Defining Moments

At the end of the IMTA conference dinner, Col Carl Castro held an astonishing speech. Since I had had the pleasure during the day to listen to his presentation on the US military mental health program Battlemind that he and his team had developed, my expectations were very high. And they were met and exceeded.

Col Castro succeeded to be at the same time extremely funny and very serious, telling us a story of courage, shortcomings, heroes, death and a ghost. He made us feel his own anguish and doubt, when he was asked (Advised? Told? Ordered?) to change his research report on the mental health status of US service members in Iraq. In his speech he very subtly reminded us of what our role is as scientists working in a military context, through repeating the words of his friendly ghosts: “It’s not about us. It’s about our marines, soldiers, sailors and airmen.”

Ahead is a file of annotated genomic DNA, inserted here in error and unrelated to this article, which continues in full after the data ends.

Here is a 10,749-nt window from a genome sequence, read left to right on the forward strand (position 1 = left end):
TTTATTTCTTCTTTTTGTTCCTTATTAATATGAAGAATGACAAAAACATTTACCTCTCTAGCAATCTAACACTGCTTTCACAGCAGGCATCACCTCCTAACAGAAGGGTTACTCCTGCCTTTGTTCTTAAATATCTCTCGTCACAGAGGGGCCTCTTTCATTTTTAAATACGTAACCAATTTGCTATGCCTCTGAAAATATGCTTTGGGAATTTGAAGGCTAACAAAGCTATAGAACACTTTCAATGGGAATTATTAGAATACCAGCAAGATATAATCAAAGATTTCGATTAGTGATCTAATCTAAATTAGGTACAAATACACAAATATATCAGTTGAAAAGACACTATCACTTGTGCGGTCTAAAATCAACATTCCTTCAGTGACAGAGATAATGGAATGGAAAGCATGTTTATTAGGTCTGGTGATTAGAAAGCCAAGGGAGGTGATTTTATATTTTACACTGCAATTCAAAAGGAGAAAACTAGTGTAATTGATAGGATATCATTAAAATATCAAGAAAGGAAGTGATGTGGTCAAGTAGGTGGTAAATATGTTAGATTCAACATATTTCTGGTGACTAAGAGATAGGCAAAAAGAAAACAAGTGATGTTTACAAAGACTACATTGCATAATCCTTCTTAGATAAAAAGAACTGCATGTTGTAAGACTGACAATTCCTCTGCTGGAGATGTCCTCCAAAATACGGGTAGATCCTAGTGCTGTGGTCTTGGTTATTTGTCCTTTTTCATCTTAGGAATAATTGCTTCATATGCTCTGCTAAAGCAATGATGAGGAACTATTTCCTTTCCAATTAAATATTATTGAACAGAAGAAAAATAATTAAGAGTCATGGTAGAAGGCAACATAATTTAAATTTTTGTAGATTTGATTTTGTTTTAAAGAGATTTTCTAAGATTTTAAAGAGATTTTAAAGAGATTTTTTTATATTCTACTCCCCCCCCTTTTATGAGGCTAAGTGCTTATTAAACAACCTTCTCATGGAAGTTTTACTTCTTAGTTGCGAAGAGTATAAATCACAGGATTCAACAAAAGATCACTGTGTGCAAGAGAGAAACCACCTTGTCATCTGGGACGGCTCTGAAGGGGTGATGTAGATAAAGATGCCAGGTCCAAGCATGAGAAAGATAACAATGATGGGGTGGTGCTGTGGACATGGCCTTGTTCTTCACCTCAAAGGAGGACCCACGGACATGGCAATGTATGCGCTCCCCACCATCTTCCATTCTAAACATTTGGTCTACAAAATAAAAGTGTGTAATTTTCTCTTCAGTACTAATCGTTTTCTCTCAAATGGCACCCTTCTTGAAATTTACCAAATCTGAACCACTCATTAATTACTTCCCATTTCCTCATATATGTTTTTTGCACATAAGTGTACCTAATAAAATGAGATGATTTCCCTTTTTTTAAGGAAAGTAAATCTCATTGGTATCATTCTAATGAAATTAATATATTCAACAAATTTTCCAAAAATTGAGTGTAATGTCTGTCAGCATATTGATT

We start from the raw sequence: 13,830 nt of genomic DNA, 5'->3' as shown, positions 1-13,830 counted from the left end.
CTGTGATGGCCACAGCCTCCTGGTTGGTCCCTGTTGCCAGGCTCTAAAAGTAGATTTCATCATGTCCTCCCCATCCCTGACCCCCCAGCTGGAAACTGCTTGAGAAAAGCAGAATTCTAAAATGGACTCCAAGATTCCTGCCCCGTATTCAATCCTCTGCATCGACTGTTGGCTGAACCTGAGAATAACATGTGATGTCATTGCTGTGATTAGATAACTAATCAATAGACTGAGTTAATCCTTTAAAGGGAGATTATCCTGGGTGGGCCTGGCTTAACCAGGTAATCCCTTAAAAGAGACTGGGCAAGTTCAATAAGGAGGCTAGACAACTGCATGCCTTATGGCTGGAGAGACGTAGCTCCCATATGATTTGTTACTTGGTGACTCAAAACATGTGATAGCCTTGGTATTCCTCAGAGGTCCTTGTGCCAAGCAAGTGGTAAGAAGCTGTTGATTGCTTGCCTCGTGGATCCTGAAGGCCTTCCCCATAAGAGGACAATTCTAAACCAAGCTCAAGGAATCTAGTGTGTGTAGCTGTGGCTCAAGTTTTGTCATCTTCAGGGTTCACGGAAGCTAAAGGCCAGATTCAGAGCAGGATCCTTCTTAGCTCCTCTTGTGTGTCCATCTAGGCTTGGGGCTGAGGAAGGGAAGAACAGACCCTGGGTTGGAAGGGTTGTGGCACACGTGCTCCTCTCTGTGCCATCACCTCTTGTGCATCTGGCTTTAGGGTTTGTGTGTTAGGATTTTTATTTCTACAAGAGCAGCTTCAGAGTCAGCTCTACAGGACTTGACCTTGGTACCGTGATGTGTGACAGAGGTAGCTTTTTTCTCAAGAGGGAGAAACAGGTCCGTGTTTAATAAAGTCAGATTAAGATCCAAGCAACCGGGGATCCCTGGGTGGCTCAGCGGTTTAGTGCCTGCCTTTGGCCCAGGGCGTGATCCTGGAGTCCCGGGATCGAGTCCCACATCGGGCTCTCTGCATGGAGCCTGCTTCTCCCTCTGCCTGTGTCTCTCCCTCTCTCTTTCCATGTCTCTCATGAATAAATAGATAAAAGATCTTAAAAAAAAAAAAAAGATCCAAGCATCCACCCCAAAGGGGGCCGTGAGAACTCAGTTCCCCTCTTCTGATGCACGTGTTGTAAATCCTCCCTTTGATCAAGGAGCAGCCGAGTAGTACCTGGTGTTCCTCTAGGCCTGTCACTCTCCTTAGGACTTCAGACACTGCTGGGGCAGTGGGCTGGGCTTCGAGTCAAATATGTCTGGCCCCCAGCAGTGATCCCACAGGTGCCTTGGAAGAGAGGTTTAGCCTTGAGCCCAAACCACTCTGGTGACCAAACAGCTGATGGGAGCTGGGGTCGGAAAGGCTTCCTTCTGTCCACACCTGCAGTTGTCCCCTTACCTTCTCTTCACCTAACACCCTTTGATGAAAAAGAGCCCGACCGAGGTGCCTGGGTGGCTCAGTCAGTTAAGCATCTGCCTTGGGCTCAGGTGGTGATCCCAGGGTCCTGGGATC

By admitting to his own shortcomings (he actually changed his report for a while), he also illustrated the importance of having good senior leadership who has the courage to support junior staff when faced with difficult situation (he changed it back again to the original version at very a crucial moment). Good leaders recognise that it is only human to put yourself first sometimes.

The New Zealand Army has developed a new leadership competence framework, where storytelling is included. As it happens, one of the partner organisations involved in the development, Winsborough, is into Appreciative Inquiry. I sincerely hope they invite Col Castro to the training as a speaker, since he certainly has lots of very interesting stories to share and does it in such an eloquent way!

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